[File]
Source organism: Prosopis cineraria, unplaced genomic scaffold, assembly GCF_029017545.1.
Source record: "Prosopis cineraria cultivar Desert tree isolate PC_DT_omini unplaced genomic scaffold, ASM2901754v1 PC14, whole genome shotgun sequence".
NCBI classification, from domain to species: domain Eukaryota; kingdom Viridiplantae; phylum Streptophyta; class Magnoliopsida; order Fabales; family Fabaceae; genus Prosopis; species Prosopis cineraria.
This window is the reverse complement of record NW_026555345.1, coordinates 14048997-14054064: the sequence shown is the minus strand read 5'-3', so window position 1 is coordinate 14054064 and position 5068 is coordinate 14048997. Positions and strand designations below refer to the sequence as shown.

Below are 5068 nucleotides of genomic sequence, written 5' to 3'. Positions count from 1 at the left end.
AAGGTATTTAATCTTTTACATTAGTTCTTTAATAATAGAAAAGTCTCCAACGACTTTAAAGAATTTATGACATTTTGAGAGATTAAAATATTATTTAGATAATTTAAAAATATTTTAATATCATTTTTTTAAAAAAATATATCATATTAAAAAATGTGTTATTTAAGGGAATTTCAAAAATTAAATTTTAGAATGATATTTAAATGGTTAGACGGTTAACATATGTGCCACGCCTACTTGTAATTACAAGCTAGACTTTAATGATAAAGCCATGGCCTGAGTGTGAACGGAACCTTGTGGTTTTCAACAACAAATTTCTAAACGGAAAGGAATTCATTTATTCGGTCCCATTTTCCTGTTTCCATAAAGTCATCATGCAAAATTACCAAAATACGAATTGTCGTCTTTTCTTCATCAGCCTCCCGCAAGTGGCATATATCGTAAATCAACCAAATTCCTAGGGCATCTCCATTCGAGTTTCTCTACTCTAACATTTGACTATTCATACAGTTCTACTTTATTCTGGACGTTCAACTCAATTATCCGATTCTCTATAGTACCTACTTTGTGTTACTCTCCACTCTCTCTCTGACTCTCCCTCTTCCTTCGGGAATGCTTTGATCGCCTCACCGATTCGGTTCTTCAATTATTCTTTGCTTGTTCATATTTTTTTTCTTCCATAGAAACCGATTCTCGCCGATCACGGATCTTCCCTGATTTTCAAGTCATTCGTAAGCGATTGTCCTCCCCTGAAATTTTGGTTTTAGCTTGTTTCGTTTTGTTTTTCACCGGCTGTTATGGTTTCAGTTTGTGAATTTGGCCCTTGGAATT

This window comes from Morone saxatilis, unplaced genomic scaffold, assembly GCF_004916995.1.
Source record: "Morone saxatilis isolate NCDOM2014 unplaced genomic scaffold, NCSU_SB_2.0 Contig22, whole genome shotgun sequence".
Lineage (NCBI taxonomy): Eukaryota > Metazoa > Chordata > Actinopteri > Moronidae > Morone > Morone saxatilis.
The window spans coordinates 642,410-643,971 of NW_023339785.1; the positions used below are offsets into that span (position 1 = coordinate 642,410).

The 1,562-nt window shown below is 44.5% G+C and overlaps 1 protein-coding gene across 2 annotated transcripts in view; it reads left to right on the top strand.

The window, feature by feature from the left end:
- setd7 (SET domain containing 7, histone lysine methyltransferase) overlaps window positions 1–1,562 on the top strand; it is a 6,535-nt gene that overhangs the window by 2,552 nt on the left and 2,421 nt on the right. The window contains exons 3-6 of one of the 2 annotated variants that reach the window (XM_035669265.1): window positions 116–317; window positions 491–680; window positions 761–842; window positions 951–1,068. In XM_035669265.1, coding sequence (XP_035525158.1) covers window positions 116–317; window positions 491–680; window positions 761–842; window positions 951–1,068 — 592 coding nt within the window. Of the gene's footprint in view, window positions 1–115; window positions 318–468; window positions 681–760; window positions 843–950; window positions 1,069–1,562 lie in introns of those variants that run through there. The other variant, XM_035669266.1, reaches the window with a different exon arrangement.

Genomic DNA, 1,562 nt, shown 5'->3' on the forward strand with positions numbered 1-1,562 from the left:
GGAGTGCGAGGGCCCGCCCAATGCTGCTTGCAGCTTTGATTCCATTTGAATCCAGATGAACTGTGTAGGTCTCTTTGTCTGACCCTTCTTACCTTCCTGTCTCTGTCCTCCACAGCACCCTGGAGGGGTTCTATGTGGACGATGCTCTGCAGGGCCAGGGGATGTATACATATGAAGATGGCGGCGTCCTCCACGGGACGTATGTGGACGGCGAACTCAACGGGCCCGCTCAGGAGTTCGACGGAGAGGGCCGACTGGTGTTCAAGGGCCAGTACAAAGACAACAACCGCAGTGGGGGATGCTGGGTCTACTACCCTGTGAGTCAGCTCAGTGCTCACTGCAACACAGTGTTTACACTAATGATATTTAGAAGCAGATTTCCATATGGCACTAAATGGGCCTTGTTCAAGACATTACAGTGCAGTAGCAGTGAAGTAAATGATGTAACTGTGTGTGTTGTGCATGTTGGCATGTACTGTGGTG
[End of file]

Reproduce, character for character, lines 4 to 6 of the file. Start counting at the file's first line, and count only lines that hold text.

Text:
This window is the reverse complement of record NW_026555345.1, coordinates 14048997-14054064: the sequence shown is the minus strand read 5'-3', so window position 1 is coordinate 14054064 and position 5068 is coordinate 14048997. Positions and strand designations below refer to the sequence as shown.

Below are 5068 nucleotides of genomic sequence, written 5' to 3'. Positions count from 1 at the left end.
AAGGTATTTAATCTTTTACATTAGTTCTTTAATAATAGAAAAGTCTCCAACGACTTTAAAGAATTTATGACATTTTGAGAGATTAAAATATTATTTAGATAATTTAAAAATATTTTAATATCATTTTTTTAAAAAAATATATCATATTAAAAAATGTGTTATTTAAGGGAATTTCAAAAATTAAATTTTAGAATGATATTTAAATGGTTAGACGGTTAACATATGTGCCACGCCTACTTGTAATTACAAGCTAGACTTTAATGATAAAGCCATGGCCTGAGTGTGAACGGAACCTTGTGGTTTTCAACAACAAATTTCTAAACGGAAAGGAATTCATTTATTCGGTCCCATTTTCCTGTTTCCATAAAGTCATCATGCAAAATTACCAAAATACGAATTGTCGTCTTTTCTTCATCAGCCTCCCGCAAGTGGCATATATCGTAAATCAACCAAATTCCTAGGGCATCTCCATTCGAGTTTCTCTACTCTAACATTTGACTATTCATACAGTTCTACTTTATTCTGGACGTTCAACTCAATTATCCGATTCTCTATAGTACCTACTTTGTGTTACTCTCCACTCTCTCTCTGACTCTCCCTCTTCCTTCGGGAATGCTTTGATCGCCTCACCGATTCGGTTCTTCAATTATTCTTTGCTTGTTCATATTTTTTTTCTTCCATAGAAACCGATTCTCGCCGATCACGGATCTTCCCTGATTTTCAAGTCATTCGTAAGCGATTGTCCTCCCCTGAAATTTTGGTTTTAGCTTGTTTCGTTTTGTTTTTCACCGGCTGTTATGGTTTCAGTTTGTGAATTTGGCCCTTGGAATT